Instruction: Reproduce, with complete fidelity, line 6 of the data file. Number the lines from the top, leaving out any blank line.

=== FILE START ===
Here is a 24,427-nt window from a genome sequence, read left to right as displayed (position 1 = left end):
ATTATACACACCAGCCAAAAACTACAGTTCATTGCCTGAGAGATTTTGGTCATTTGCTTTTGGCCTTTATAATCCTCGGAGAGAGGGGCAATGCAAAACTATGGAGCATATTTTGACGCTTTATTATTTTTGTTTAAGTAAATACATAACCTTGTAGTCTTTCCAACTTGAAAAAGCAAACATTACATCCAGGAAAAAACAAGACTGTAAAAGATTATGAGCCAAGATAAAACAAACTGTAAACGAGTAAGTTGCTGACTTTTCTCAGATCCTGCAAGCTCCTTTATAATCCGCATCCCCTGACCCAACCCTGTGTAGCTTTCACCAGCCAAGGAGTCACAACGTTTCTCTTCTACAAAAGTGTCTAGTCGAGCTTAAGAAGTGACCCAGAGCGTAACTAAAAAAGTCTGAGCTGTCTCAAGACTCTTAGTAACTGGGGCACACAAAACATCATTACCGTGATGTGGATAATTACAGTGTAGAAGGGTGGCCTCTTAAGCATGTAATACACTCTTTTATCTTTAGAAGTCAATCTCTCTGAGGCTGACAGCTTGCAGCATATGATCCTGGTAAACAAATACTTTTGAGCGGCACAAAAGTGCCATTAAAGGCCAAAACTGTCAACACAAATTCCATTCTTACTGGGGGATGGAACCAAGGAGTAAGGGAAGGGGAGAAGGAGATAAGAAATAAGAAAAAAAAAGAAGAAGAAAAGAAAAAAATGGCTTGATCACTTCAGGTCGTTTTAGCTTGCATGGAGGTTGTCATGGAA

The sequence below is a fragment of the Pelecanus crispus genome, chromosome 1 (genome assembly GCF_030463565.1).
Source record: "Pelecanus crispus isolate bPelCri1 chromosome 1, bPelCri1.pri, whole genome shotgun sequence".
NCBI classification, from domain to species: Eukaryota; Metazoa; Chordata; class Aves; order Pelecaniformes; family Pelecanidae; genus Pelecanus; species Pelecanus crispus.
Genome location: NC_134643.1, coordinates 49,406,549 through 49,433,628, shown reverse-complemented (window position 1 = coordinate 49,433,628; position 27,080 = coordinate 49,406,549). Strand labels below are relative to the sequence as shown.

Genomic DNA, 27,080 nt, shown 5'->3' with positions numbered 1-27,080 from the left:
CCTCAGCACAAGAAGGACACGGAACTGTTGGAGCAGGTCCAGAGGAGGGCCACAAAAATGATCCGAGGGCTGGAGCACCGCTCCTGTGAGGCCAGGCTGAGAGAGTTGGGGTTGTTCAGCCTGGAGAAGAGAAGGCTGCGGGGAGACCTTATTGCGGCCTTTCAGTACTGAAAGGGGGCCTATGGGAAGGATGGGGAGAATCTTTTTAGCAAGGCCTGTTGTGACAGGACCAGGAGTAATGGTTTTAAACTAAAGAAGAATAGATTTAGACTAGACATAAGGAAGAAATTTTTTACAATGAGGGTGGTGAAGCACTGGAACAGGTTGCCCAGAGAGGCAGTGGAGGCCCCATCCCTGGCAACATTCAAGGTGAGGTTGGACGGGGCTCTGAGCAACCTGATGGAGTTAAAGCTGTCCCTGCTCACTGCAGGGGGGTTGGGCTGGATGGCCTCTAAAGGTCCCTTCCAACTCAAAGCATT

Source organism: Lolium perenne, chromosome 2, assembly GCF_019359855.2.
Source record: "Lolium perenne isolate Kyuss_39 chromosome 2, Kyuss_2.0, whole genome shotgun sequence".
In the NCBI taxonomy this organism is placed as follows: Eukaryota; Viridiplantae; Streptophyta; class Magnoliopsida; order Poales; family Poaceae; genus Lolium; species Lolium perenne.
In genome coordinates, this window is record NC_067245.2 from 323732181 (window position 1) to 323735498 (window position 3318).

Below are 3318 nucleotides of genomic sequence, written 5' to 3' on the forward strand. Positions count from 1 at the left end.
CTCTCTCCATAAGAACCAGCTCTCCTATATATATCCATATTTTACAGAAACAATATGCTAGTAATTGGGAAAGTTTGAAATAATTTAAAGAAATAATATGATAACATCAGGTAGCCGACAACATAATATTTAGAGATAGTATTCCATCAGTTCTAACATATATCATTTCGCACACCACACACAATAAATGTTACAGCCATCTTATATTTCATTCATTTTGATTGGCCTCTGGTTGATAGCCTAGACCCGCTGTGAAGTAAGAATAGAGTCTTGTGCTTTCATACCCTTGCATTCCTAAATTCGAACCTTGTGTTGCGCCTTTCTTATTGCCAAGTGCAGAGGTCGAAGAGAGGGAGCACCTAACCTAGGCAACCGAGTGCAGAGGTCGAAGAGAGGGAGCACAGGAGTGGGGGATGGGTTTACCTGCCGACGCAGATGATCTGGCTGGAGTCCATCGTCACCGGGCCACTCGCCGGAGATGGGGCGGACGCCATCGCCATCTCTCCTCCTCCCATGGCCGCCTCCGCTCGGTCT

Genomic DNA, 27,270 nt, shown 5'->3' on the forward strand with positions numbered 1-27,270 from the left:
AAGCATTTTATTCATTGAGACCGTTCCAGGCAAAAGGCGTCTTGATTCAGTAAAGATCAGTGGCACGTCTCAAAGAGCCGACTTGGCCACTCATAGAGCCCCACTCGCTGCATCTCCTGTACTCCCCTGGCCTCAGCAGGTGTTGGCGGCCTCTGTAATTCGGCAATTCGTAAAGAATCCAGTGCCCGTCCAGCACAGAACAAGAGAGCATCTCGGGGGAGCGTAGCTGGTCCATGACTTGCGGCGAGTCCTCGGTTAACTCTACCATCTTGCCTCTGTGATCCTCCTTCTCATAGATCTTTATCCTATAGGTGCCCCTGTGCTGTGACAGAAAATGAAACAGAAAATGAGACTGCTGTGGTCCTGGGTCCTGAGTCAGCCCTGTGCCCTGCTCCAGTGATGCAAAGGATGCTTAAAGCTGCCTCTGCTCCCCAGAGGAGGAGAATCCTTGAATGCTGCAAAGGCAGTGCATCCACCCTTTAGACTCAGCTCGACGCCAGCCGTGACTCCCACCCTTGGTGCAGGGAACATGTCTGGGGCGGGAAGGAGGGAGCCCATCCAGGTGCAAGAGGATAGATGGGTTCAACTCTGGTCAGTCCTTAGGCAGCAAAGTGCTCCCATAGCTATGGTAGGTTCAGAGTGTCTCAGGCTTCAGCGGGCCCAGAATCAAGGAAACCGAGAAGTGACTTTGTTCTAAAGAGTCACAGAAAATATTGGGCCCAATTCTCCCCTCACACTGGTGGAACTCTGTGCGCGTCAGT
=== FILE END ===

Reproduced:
Genome location: NC_134643.1, coordinates 49,406,549 through 49,433,628, shown reverse-complemented (window position 1 = coordinate 49,433,628; position 27,080 = coordinate 49,406,549). Strand labels below are relative to the sequence as shown.